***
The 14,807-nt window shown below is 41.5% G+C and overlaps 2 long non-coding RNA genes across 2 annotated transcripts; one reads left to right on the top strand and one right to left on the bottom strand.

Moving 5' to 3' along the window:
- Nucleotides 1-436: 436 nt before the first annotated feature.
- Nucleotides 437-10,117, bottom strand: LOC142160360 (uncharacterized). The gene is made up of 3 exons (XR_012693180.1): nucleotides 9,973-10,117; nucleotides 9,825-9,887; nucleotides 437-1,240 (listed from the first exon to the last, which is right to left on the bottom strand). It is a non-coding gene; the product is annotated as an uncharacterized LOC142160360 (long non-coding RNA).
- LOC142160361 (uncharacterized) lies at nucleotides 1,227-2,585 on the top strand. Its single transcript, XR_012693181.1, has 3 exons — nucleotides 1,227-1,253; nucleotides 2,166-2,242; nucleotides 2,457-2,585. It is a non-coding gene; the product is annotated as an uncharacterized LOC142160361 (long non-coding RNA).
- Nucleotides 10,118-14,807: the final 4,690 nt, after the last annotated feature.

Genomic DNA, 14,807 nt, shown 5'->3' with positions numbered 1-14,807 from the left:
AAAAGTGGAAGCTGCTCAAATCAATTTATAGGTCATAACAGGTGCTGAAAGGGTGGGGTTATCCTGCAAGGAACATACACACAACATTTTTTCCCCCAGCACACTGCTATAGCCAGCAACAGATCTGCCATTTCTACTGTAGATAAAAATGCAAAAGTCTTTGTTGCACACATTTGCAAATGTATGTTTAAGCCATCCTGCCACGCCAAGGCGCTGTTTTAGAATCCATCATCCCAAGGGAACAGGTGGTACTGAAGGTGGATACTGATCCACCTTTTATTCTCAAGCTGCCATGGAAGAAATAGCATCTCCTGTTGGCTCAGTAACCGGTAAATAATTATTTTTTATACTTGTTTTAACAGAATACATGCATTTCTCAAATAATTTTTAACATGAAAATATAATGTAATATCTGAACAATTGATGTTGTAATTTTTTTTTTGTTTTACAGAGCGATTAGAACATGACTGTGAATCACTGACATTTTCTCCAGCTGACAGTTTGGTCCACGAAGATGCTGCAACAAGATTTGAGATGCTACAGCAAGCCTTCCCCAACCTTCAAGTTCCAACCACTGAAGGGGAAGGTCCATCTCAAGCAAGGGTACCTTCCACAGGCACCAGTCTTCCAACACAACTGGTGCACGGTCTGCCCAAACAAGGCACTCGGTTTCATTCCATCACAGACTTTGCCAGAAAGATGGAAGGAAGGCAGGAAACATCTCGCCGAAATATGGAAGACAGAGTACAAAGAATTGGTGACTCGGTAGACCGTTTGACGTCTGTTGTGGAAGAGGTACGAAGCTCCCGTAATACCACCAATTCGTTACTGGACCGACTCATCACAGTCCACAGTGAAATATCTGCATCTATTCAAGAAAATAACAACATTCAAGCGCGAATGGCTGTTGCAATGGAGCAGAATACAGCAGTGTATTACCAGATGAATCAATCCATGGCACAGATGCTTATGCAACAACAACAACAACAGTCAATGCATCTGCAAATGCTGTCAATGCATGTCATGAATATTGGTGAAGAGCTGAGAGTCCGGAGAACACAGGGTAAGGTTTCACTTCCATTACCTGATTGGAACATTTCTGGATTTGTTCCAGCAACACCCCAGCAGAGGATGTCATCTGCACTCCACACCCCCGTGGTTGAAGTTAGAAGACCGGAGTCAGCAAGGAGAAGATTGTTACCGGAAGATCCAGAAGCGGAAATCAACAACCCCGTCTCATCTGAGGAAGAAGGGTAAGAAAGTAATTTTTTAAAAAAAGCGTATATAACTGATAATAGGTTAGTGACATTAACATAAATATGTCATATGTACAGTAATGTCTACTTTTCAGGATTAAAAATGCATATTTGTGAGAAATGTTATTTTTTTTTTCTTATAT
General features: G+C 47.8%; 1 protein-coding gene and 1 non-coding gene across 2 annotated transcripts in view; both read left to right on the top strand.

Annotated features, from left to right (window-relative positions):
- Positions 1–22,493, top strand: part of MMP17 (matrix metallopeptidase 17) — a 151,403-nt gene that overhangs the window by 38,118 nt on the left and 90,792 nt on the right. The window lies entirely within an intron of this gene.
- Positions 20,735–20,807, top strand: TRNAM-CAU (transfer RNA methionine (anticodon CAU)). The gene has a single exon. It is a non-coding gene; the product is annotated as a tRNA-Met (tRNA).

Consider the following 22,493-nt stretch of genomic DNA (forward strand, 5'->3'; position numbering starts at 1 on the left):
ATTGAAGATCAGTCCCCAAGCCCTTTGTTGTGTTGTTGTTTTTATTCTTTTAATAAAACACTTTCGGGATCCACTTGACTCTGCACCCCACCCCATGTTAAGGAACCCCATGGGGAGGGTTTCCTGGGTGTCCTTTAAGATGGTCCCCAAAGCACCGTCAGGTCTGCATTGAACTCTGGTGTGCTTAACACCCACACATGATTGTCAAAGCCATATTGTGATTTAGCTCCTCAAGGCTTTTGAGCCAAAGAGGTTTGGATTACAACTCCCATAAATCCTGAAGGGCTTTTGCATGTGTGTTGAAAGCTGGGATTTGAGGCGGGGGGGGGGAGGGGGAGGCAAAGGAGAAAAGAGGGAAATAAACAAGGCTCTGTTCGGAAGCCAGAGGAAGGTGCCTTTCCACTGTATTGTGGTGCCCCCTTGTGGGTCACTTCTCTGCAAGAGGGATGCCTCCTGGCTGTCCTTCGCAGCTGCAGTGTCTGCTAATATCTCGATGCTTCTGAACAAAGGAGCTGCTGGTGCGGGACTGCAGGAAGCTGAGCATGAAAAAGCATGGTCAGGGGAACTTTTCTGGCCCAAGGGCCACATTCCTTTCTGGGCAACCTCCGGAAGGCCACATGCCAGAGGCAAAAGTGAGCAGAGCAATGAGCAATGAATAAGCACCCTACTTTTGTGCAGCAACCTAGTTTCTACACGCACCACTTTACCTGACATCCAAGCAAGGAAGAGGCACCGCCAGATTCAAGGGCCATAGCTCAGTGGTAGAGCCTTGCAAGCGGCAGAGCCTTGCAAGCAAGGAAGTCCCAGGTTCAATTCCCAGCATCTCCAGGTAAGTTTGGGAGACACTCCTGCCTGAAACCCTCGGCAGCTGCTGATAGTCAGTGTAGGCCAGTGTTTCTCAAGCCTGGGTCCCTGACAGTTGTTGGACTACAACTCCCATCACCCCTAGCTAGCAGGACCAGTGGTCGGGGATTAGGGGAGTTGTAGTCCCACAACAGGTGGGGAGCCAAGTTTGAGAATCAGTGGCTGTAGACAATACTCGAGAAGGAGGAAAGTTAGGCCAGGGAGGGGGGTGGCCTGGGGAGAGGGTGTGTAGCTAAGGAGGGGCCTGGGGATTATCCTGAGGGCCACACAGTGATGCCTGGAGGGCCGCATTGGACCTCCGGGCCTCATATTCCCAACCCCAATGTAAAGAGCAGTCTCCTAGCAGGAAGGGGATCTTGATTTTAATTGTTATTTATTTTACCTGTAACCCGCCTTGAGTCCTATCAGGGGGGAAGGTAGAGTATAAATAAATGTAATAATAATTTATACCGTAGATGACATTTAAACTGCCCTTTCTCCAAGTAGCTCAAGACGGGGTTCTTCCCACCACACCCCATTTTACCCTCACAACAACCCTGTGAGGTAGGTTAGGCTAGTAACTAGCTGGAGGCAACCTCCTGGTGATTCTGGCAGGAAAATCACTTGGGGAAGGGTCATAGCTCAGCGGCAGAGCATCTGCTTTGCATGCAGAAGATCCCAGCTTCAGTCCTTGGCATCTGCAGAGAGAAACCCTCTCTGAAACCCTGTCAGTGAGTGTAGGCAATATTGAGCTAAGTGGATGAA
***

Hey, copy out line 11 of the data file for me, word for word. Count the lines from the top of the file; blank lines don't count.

- Positions 1–22,493, top strand: part of MMP17 (matrix metallopeptidase 17) — a 151,403-nt gene that overhangs the window by 38,118 nt on the left and 90,792 nt on the right. The window lies entirely within an intron of this gene.